When the First World War began in 1914, the U.S. economy was in recession. But a 44-month economic boom ensued from 1914 to 1918, first as Europeans began purchasing U.S. goods for the war and later as the United States itself joined the battle. "The long period of U.S. neutrality made the ultimate conversion of the economy to a wartime basis easier than it otherwise would have been," writes economic researcher Hugh Rockoff. "Real plant and equipment were added, and because they were added in response to demands from other countries already at war, they were added precisely in those sectors where they would be needed once the U.S. entered the war."
Entry into the war in 1917 unleashed massive U.S. federal spending which shifted national production from civilian to war goods. Between 1914 and 1918, [over] three million people were added to the military and half a million to the government. Overall, unemployment declined from 7.9 percent to 1.4 percent in this period, in part because workers were drawn into new manufacturing jobs and because the military draft removed many young men from the civilian labor force.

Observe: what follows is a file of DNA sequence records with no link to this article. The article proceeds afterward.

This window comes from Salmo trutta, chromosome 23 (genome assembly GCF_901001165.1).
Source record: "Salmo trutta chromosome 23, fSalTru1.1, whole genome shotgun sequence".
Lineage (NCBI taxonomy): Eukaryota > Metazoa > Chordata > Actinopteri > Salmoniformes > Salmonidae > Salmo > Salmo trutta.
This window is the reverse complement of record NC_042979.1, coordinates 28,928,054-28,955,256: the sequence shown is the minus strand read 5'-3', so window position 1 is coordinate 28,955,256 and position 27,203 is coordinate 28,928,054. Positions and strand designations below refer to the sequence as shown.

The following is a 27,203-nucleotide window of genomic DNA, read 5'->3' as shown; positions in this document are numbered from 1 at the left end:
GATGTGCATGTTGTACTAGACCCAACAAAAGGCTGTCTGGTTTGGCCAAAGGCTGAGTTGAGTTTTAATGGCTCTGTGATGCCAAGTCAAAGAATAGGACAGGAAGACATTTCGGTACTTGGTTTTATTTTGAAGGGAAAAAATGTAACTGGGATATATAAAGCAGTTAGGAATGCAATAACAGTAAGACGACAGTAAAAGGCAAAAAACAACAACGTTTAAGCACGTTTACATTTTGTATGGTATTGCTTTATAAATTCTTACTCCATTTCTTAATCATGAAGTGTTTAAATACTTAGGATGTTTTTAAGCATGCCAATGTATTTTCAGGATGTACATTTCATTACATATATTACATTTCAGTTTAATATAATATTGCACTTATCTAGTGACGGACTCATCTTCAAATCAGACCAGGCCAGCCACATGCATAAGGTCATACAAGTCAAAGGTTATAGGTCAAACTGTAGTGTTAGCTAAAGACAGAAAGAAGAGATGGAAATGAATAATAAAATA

Rockoff estimates the total cost of World War I to the United States at approximately $32 billion, or 52 percent of gross national product at the time. He breaks down the financing of the U.S. war effort as follows: 22 percent in taxes, 58 percent through borrowings from the public, and 20 percent in money creation. The War Revenue Act of 1917 taxed "excess profits"—profits exceeding an amount determined by the rate of return on capital in a base period—by some 20 to 60 percent, and the tax rate on income starting at $50,000 rose from 1.5 percent in 1913–15 to more than 18 percent in 1918. The prevalence of patriotic themes created social pressure to purchase the "Liberty Bonds" (and, after the Armistice, the "Victory Bonds"), but in practice the new bondholders did not make a tangible personal sacrifice in buying war bonds, since the yields on the debt instruments were comparable to those on standard municipal bonds at the time.
Source: U.S. Bureau of Economic Research